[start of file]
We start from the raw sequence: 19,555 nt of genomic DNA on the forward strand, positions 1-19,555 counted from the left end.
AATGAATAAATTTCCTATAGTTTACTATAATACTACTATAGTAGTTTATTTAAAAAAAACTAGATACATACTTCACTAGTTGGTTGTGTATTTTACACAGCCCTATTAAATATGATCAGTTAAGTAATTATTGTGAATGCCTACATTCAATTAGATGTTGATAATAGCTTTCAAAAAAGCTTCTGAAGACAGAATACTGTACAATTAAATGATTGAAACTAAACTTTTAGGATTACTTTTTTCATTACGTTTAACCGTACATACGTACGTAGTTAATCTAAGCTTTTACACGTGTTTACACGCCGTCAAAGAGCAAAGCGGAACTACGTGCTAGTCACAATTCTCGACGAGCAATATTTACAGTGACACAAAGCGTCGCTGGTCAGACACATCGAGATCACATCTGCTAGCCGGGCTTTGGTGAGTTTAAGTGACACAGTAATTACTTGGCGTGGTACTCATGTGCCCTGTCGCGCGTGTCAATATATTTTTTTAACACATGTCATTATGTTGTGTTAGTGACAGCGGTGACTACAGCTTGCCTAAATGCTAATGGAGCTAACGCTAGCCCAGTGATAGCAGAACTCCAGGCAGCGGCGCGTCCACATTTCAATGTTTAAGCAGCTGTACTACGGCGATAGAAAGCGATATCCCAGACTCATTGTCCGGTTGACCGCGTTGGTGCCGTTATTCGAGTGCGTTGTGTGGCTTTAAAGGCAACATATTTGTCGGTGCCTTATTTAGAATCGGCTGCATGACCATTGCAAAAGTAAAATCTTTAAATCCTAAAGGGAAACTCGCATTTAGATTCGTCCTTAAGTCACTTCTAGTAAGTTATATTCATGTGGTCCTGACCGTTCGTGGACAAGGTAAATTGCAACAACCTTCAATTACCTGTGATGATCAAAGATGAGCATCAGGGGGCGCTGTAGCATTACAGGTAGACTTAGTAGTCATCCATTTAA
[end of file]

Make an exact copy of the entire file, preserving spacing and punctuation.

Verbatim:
We start from the raw sequence: 19,555 nt of genomic DNA on the forward strand, positions 1-19,555 counted from the left end.
AATGAATAAATTTCCTATAGTTTACTATAATACTACTATAGTAGTTTATTTAAAAAAAACTAGATACATACTTCACTAGTTGGTTGTGTATTTTACACAGCCCTATTAAATATGATCAGTTAAGTAATTATTGTGAATGCCTACATTCAATTAGATGTTGATAATAGCTTTCAAAAAAGCTTCTGAAGACAGAATACTGTACAATTAAATGATTGAAACTAAACTTTTAGGATTACTTTTTTCATTACGTTTAACCGTACATACGTACGTAGTTAATCTAAGCTTTTACACGTGTTTACACGCCGTCAAAGAGCAAAGCGGAACTACGTGCTAGTCACAATTCTCGACGAGCAATATTTACAGTGACACAAAGCGTCGCTGGTCAGACACATCGAGATCACATCTGCTAGCCGGGCTTTGGTGAGTTTAAGTGACACAGTAATTACTTGGCGTGGTACTCATGTGCCCTGTCGCGCGTGTCAATATATTTTTTTAACACATGTCATTATGTTGTGTTAGTGACAGCGGTGACTACAGCTTGCCTAAATGCTAATGGAGCTAACGCTAGCCCAGTGATAGCAGAACTCCAGGCAGCGGCGCGTCCACATTTCAATGTTTAAGCAGCTGTACTACGGCGATAGAAAGCGATATCCCAGACTCATTGTCCGGTTGACCGCGTTGGTGCCGTTATTCGAGTGCGTTGTGTGGCTTTAAAGGCAACATATTTGTCGGTGCCTTATTTAGAATCGGCTGCATGACCATTGCAAAAGTAAAATCTTTAAATCCTAAAGGGAAACTCGCATTTAGATTCGTCCTTAAGTCACTTCTAGTAAGTTATATTCATGTGGTCCTGACCGTTCGTGGACAAGGTAAATTGCAACAACCTTCAATTACCTGTGATGATCAAAGATGAGCATCAGGGGGCGCTGTAGCATTACAGGTAGACTTAGTAGTCATCCATTTAA